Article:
ISTANBUL (Compass)–Syrian Christian prisoner Soner Onder’s final defense appeal was denied today in Ankara by the Turkish Supreme Court–remanding the 23-year-old defendant to another six and one-half years in Istanbul’s Umraniye Military Prison.
Originally given the death penalty commuted to life in prison–Onder received a reduced sentence of 16 years and eight months last December by an Istanbul State Security Court. Today’s Supreme Court ruling ratified this sentence–handed down for Onder’s alleged involvement in a Kurdish terrorist attack in Istanbul six years ago.
Onder has been imprisoned without bail since the incident on December 25–1991–when he was 17 years old. Born in Turkey’s southeast–where Kurdish separatists have been battling government troops for more than a decade–Onder was arrested in the vicinity of a deadly firebombing when police saw his birthplace on his identity card.
Onder’s family have maintained the boy’s innocence–declaring that the boy was returning from a church service on Christmas Day when arrested off a minibus in a police sweep.
The police report claiming he was arrested at the scene of the attack with Molotov cocktails in his hands was later repudiated in court by one of the officers who signed it.
Onder’s attorney–human rights advocate Hasip Kaplan–had asked the court to overturn the original sentence against his client–declaring that key evidence for his defense had been ignored in the verdict.
According to the defense–Onder’s signed "confession" was extracted under torture–as verified by the official medical report. In addition–the other suspects named on his arrest warrant were all released for lack of evidence–and no proof was found that he had links with the illegal Kurdistan Workers’ Party behind the attack.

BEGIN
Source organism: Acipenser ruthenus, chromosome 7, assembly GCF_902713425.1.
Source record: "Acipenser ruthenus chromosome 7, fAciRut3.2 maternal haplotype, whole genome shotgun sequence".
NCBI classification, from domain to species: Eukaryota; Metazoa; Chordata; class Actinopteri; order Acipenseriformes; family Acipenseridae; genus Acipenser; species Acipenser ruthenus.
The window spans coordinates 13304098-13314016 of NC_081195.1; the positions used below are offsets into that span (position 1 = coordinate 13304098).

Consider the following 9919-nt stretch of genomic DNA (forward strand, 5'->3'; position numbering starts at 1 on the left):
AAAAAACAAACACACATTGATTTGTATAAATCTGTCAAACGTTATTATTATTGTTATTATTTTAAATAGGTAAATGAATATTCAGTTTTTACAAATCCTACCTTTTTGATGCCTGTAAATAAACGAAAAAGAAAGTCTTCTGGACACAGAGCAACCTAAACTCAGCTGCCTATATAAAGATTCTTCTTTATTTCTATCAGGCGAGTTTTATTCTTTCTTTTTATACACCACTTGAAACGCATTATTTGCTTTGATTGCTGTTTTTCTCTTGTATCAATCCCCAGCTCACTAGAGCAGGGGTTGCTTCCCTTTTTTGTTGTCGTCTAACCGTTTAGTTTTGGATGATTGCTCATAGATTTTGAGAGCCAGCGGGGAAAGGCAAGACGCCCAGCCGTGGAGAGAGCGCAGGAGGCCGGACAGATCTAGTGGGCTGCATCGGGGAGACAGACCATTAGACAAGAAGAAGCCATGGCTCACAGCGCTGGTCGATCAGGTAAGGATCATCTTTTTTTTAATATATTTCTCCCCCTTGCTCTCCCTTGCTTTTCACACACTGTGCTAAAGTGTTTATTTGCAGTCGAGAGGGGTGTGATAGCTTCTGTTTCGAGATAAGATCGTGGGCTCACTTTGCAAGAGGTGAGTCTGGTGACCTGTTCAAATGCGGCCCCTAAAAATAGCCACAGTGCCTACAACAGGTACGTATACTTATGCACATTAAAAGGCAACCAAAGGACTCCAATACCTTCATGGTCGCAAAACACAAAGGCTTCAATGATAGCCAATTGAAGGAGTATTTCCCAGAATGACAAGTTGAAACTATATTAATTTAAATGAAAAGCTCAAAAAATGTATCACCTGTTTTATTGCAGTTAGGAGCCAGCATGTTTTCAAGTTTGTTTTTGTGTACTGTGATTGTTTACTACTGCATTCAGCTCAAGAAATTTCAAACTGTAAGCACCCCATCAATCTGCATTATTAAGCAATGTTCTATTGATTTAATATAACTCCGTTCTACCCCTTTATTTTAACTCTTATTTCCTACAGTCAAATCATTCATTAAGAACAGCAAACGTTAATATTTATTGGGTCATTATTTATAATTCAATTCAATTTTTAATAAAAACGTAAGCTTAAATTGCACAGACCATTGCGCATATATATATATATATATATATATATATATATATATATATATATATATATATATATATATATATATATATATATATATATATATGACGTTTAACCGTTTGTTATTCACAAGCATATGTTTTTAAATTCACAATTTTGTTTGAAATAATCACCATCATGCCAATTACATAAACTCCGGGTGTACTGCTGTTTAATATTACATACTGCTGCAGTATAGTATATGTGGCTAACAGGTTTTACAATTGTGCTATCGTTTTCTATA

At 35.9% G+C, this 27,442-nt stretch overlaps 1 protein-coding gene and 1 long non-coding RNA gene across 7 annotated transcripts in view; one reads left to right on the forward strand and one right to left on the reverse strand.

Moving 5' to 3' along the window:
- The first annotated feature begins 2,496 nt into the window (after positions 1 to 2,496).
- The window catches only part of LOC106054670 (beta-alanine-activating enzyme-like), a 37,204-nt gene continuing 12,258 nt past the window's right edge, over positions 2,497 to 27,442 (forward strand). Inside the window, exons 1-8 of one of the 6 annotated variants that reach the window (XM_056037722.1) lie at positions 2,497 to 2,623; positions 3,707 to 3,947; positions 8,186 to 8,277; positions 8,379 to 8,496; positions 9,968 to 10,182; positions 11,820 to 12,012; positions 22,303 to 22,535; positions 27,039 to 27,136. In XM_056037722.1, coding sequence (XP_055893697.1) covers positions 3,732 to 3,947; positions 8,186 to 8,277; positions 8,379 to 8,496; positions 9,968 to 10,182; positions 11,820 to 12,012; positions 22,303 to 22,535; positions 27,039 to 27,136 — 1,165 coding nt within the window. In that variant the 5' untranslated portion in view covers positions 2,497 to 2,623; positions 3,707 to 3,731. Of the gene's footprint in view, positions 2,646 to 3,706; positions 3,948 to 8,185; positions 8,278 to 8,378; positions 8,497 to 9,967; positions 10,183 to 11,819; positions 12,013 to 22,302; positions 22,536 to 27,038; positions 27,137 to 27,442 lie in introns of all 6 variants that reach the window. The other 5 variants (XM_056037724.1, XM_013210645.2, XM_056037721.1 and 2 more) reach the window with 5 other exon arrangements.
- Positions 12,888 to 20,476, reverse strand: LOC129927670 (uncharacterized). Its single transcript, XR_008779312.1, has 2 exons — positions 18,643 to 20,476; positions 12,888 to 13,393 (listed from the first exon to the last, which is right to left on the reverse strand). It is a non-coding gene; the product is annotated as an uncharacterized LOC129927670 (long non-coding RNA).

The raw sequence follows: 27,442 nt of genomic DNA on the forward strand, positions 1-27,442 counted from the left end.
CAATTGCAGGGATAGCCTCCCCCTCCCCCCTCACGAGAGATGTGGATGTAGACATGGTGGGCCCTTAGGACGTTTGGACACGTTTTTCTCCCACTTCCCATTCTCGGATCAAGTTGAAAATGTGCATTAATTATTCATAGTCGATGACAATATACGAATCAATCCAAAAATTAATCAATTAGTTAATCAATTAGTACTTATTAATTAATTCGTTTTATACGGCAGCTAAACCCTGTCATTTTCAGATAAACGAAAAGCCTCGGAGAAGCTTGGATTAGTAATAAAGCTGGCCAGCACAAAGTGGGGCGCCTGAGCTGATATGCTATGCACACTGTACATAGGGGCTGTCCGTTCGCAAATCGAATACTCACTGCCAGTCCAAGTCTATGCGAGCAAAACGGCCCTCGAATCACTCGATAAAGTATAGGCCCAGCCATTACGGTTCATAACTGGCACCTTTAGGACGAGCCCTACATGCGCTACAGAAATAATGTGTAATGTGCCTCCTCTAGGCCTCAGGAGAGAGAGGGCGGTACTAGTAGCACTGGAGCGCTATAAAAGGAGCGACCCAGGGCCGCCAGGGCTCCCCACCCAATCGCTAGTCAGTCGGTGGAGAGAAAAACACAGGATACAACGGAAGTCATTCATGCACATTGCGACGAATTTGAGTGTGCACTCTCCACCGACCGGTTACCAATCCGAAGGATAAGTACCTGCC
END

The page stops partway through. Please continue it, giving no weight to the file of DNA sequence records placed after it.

Onder’s elder brother Teoman told Compass that the Ankara ruling cleared the way for his brother’s case to be appealed in Strasbourg before the European Commission on Human Rights. Under the commission’s prerequisites set up under the European Convention for Human Rights signed and ratified by Turkey–all judicial means within member countries must be exhausted before application is made.
"Unfortunately–this will take at least another two or three years–if it is even accepted," Onder said. Only about 10 percent of the cases brought before the commission are accepted for review by the European Court on Human Rights.
Due to Turkish parole regulations–Onder will be eligible for release shortly after his 30th birthday–after serving about three-quarters of his final sentence–or a total of 12 and one-half years.
Onder is a member of Turkey’s dwindling Syrian Christian community–now reduced to less than 2,000 in the war-torn Southeast–where some 70,000 had lived in the 1930s.
Two 4th century monasteries in Mardin province–representative of the dozens which once served the community–still keep alive the Syriac language–considered closest to the Aramaic dialect spoken by Christ.